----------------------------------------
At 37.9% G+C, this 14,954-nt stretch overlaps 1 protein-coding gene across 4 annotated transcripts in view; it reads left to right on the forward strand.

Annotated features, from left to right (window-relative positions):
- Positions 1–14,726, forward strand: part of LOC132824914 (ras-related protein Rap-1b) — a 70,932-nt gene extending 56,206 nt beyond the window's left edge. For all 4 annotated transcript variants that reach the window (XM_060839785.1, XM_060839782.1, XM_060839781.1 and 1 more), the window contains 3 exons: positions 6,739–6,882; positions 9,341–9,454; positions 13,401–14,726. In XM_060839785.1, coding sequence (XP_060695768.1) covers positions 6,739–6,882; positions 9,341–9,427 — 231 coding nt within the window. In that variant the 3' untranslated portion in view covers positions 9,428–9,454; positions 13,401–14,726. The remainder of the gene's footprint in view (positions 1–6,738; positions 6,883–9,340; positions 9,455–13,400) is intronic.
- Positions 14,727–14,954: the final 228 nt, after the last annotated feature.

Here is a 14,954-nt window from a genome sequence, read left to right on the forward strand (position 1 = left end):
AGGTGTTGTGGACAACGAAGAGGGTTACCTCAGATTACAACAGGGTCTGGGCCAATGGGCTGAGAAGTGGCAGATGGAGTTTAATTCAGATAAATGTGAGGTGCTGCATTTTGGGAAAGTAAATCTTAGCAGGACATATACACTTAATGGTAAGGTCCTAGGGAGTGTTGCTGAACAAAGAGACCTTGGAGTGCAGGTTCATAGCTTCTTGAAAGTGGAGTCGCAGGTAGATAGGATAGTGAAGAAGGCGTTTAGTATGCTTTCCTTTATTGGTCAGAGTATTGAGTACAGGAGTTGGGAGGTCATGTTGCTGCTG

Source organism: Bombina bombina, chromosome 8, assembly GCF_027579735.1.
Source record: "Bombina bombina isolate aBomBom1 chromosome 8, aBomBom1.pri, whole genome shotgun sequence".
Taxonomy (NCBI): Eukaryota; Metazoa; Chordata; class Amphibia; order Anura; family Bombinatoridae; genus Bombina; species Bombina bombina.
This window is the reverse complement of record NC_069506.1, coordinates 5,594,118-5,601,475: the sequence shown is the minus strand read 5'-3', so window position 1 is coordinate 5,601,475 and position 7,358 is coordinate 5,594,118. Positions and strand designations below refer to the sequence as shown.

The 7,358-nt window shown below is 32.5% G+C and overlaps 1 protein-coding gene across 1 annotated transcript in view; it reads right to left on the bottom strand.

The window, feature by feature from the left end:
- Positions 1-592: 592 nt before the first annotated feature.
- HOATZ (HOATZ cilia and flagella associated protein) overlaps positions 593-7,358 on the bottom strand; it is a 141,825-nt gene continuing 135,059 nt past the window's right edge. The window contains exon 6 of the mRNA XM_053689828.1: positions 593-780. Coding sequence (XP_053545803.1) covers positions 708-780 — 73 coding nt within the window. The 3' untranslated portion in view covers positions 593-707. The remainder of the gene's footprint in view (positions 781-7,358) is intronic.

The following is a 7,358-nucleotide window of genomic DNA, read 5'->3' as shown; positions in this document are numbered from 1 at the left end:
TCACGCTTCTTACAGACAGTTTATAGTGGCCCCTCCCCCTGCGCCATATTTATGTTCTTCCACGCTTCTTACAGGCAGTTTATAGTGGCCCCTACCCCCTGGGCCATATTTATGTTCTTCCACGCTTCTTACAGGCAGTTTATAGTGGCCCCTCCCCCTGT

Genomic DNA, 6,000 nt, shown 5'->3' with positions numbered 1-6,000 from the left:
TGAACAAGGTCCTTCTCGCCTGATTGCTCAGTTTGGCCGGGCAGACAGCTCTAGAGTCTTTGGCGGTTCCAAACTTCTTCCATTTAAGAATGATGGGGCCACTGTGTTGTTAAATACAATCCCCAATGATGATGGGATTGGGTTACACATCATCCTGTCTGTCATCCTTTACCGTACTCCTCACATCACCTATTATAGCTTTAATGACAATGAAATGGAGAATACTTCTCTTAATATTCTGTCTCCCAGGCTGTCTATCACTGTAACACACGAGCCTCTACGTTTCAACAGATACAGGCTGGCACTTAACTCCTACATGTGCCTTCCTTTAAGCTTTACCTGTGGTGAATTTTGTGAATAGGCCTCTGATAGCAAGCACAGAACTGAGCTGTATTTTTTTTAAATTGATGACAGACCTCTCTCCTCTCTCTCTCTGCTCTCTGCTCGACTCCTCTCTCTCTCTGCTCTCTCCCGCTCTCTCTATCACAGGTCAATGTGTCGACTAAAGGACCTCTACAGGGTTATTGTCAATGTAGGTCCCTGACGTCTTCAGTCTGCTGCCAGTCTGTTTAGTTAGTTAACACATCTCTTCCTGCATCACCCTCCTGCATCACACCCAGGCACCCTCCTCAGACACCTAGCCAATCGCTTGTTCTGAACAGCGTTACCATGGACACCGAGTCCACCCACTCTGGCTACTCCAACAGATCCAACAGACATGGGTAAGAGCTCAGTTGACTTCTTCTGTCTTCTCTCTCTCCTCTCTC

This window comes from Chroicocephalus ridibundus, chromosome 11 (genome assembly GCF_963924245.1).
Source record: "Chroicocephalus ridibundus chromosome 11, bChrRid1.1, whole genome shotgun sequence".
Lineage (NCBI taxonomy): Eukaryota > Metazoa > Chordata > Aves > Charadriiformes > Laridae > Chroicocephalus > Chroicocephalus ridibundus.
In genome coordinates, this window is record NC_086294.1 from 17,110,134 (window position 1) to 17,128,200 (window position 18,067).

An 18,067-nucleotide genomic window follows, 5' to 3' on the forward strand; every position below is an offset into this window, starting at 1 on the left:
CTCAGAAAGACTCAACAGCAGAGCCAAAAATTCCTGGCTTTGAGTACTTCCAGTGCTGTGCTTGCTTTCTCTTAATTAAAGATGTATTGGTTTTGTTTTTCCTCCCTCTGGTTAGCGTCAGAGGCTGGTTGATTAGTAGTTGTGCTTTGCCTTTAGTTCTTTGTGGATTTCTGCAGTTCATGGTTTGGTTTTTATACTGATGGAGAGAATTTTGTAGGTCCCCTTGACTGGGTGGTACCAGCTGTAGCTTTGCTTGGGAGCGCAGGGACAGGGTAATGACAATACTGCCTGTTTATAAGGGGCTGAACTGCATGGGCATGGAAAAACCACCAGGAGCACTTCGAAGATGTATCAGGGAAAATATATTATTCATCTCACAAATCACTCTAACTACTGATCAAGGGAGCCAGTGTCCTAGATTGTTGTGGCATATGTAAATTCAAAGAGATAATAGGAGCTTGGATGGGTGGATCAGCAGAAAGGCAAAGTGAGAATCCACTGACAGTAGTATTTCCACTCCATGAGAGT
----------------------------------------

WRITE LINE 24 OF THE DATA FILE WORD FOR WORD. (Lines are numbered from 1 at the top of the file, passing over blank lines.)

CTCAGAAAGACTCAACAGCAGAGCCAAAAATTCCTGGCTTTGAGTACTTCCAGTGCTGTGCTTGCTTTCTCTTAATTAAAGATGTATTGGTTTTGTTTTTCCTCCCTCTGGTTAGCGTCAGAGGCTGGTTGATTAGTAGTTGTGCTTTGCCTTTAGTTCTTTGTGGATTTCTGCAGTTCATGGTTTGGTTTTTATACTGATGGAGAGAATTTTGTAGGTCCCCTTGACTGGGTGGTACCAGCTGTAGCTTTGCTTGGGAGCGCAGGGACAGGGTAATGACAATACTGCCTGTTTATAAGGGGCTGAACTGCATGGGCATGGAAAAACCACCAGGAGCACTTCGAAGATGTATCAGGGAAAATATATTATTCATCTCACAAATCACTCTAACTACTGATCAAGGGAGCCAGTGTCCTAGATTGTTGTGGCATATGTAAATTCAAAGAGATAATAGGAGCTTGGATGGGTGGATCAGCAGAAAGGCAAAGTGAGAATCCACTGACAGTAGTATTTCCACTCCATGAGAGT